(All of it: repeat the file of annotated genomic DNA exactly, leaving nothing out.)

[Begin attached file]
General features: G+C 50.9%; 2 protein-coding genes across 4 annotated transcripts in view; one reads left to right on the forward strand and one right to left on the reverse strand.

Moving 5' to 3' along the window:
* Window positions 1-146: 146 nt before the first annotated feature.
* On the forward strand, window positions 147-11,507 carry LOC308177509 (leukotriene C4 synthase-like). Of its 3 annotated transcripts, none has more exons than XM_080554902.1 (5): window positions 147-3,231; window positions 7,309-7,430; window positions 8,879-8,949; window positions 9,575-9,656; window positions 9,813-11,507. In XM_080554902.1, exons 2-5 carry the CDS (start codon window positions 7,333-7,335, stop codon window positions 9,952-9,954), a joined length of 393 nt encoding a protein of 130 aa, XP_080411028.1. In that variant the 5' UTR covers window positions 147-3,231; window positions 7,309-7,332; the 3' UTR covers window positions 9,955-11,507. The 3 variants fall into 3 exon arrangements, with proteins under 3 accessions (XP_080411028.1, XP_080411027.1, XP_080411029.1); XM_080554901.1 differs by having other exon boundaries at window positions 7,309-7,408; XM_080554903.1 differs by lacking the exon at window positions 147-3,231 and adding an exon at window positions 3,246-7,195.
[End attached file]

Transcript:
General features: G+C 50.9%; 2 protein-coding genes across 4 annotated transcripts in view; one reads left to right on the forward strand and one right to left on the reverse strand.

Moving 5' to 3' along the window:
* Window positions 1-146: 146 nt before the first annotated feature.
* On the forward strand, window positions 147-11,507 carry LOC308177509 (leukotriene C4 synthase-like). Of its 3 annotated transcripts, none has more exons than XM_080554902.1 (5): window positions 147-3,231; window positions 7,309-7,430; window positions 8,879-8,949; window positions 9,575-9,656; window positions 9,813-11,507. In XM_080554902.1, exons 2-5 carry the CDS (start codon window positions 7,333-7,335, stop codon window positions 9,952-9,954), a joined length of 393 nt encoding a protein of 130 aa, XP_080411028.1. In that variant the 5' UTR covers window positions 147-3,231; window positions 7,309-7,332; the 3' UTR covers window positions 9,955-11,507. The 3 variants fall into 3 exon arrangements, with proteins under 3 accessions (XP_080411028.1, XP_080411027.1, XP_080411029.1); XM_080554901.1 differs by having other exon boundaries at window positions 7,309-7,408; XM_080554903.1 differs by lacking the exon at window positions 147-3,231 and adding an exon at window positions 3,246-7,195.